MINNEAPOLIS – Ever since the pandemic began, Amanda Schermerhorn has put her children's schooling before her own.
Managing her four kids' ever-changing remote and in-person class schedules is often a full day's work. So Schermerhorn, a full-time student at Minnesota State Community and Technical College in Detroit Lakes, works around the clock, carving out time to complete her online classwork late at night and early in the morning.
"Juggling four schedules in addition to mine … definitely makes it a lot more hectic," said Schermerhorn, who used to study during the day while her kids were at school. "We're all feeling a little stressed."
College students across Minnesota have battled stress and burnout during the pandemic, but perhaps no group of students has been more overwhelmed than those who are raising children while they pursue a degree. These students are scrambling daily to meet class deadlines, earn a paycheck and oversee their children's lessons. And they are weathering this exhausting academic year without the in-person study groups, tutoring sessions and campus resources they typically rely on.
Now more than ever, advocates say, colleges and universities must prioritize the roughly 1 in 5 undergraduates who are raising children. Student parents, most of whom are women, are far less likely to finish college than others, with just 37% graduating within six years of enrollment, according to the Institute for Women's Policy Research. The obstacles they face, from child care affordability to economic insecurity, have only been exacerbated by the pandemic.
"Parenting students' college enrollment is one of the first things that will get sacrificed for employment or to support their children," said Carrie Welton, director of policy and advocacy at Temple University's Hope Center for College, Community and Justice.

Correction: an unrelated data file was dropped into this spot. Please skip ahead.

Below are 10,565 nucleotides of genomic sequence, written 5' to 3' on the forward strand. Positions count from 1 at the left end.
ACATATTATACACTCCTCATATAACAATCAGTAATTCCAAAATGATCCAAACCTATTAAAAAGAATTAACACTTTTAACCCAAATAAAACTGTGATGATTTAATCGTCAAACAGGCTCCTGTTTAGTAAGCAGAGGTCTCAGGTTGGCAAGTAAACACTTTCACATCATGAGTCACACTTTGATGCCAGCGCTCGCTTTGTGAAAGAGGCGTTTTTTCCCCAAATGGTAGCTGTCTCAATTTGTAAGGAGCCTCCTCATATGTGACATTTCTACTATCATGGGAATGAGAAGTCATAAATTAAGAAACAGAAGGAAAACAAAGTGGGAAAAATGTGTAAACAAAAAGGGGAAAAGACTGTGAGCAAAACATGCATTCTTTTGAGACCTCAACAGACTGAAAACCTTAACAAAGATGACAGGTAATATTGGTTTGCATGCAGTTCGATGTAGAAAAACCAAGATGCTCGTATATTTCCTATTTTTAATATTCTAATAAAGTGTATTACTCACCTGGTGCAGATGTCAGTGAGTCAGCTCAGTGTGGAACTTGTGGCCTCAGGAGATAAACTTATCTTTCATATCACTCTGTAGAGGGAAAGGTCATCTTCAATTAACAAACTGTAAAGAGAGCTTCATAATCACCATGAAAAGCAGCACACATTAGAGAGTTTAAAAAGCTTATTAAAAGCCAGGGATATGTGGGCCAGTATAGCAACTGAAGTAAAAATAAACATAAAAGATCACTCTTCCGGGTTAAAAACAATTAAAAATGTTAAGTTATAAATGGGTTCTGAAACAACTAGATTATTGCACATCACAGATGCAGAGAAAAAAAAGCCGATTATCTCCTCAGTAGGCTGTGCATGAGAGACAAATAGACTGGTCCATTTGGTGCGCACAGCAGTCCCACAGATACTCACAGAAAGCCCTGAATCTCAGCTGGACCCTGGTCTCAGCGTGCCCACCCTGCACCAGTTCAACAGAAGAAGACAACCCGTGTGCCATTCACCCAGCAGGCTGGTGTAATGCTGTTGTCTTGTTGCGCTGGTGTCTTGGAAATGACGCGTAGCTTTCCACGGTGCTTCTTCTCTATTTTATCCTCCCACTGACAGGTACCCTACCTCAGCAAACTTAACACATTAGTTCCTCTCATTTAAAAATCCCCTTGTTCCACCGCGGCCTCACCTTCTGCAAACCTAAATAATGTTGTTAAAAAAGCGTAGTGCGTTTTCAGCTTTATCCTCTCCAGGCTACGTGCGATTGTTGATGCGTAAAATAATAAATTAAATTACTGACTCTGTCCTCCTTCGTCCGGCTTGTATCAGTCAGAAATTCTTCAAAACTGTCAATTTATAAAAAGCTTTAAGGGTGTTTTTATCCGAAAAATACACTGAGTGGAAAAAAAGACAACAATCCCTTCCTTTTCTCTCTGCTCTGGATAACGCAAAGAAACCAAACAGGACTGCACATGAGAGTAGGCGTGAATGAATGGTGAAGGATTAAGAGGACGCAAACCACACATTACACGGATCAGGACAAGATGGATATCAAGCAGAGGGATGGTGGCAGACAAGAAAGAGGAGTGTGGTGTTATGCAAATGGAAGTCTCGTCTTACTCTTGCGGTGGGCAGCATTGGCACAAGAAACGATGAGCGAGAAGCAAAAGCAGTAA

Schermerhorn, 35, has sacrificed sleep, personal time and peace of mind this past year. She's balancing a full slate of online classes and two internships this semester while caring for her 14-year-old twins, Travis and Ella, 11-year-old son Sylas and 7-year-old son Richard, who has autism.
When her kids log into class from their Detroit Lakes home, Schermerhorn stays off the internet to avoid overloading it and waits until night to complete her assignments or parks in front of the college to use the Wi-Fi.
"I want my kids to do well in school, so they are going to take precedence over my work," Schermerhorn said.
Cindy Raney, a 29-year-old student at Riverland Community College in Austin, Minn., reached her breaking point last fall when all six of her kids, ages 3 to 11, moved to distance learning. With her husband, an Army recruiter, working from his Rochester office each day, Raney had to manage both her studies and the household.
During the day, Raney helped her kids navigate online classes and even taught some of their lessons. For her oldest daughter's health class, Raney had to give her a talk about "the birds and the bees," something she had hoped her daughter would learn through a more wide-ranging classroom discussion with her teacher and peers.
Raney struggled to get more than four hours of sleep. She found herself dozing off while doing homework and "missing deadline after deadline," so she dropped one of her science classes late in the semester to lighten her workload.